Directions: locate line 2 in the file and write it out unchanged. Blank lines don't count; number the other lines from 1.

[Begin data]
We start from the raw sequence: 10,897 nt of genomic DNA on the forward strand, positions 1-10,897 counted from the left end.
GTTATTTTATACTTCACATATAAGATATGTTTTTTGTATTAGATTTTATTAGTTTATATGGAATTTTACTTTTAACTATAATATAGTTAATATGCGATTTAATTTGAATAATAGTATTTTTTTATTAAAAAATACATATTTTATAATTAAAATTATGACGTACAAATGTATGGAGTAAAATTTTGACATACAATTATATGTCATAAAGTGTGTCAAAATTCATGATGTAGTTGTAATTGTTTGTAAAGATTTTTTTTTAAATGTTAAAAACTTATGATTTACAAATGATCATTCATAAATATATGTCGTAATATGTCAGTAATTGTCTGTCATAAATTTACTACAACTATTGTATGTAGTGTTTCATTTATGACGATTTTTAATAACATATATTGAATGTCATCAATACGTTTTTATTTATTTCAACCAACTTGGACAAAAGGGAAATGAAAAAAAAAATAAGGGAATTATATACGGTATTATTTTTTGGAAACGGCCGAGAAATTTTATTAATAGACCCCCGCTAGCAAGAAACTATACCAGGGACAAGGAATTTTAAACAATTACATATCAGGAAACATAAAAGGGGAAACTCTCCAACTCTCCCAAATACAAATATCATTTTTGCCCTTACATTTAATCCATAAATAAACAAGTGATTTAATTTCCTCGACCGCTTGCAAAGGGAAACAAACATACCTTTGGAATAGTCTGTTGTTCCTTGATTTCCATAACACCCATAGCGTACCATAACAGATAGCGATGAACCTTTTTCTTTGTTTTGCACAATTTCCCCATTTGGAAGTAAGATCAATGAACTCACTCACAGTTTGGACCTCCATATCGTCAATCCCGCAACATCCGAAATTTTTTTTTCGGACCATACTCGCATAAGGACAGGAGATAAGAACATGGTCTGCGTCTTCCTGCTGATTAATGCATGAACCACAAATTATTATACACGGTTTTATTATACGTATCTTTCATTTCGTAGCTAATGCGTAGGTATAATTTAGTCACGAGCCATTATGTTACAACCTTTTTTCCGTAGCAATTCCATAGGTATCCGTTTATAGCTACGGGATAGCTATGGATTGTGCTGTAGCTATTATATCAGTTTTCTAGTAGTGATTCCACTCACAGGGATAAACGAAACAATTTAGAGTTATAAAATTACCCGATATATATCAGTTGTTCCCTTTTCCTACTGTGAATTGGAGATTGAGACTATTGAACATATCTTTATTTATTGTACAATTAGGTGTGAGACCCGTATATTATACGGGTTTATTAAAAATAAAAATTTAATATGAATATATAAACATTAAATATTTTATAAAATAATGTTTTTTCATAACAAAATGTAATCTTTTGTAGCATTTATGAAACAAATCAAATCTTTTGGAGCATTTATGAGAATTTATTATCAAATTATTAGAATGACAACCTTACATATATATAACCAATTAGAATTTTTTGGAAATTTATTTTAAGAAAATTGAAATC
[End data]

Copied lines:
GTTATTTTATACTTCACATATAAGATATGTTTTTTGTATTAGATTTTATTAGTTTATATGGAATTTTACTTTTAACTATAATATAGTTAATATGCGATTTAATTTGAATAATAGTATTTTTTTATTAAAAAATACATATTTTATAATTAAAATTATGACGTACAAATGTATGGAGTAAAATTTTGACATACAATTATATGTCATAAAGTGTGTCAAAATTCATGATGTAGTTGTAATTGTTTGTAAAGATTTTTTTTTAAATGTTAAAAACTTATGATTTACAAATGATCATTCATAAATATATGTCGTAATATGTCAGTAATTGTCTGTCATAAATTTACTACAACTATTGTATGTAGTGTTTCATTTATGACGATTTTTAATAACATATATTGAATGTCATCAATACGTTTTTATTTATTTCAACCAACTTGGACAAAAGGGAAATGAAAAAAAAAATAAGGGAATTATATACGGTATTATTTTTTGGAAACGGCCGAGAAATTTTATTAATAGACCCCCGCTAGCAAGAAACTATACCAGGGACAAGGAATTTTAAACAATTACATATCAGGAAACATAAAAGGGGAAACTCTCCAACTCTCCCAAATACAAATATCATTTTTGCCCTTACATTTAATCCATAAATAAACAAGTGATTTAATTTCCTCGACCGCTTGCAAAGGGAAACAAACATACCTTTGGAATAGTCTGTTGTTCCTTGATTTCCATAACACCCATAGCGTACCATAACAGATAGCGATGAACCTTTTTCTTTGTTTTGCACAATTTCCCCATTTGGAAGTAAGATCAATGAACTCACTCACAGTTTGGACCTCCATATCGTCAATCCCGCAACATCCGAAATTTTTTTTTCGGACCATACTCGCATAAGGACAGGAGATAAGAACATGGTCTGCGTCTTCCTGCTGATTAATGCATGAACCACAAATTATTATACACGGTTTTATTATACGTATCTTTCATTTCGTAGCTAATGCGTAGGTATAATTTAGTCACGAGCCATTATGTTACAACCTTTTTTCCGTAGCAATTCCATAGGTATCCGTTTATAGCTACGGGATAGCTATGGATTGTGCTGTAGCTATTATATCAGTTTTCTAGTAGTGATTCCACTCACAGGGATAAACGAAACAATTTAGAGTTATAAAATTACCCGATATATATCAGTTGTTCCCTTTTCCTACTGTGAATTGGAGATTGAGACTATTGAACATATCTTTATTTATTGTACAATTAGGTGTGAGACCCGTATATTATACGGGTTTATTAAAAATAAAAATTTAATATGAATATATAAACATTAAATATTTTATAAAATAATGTTTTTTCATAACAAAATGTAATCTTTTGTAGCATTTATGAAACAAATCAAATCTTTTGGAGCATTTATGAGAATTTATTATCAAATTATTAGAATGACAACCTTACATATATATAACCAATTAGAATTTTTTGGAAATTTATTTTAAGAAAATTGAAATC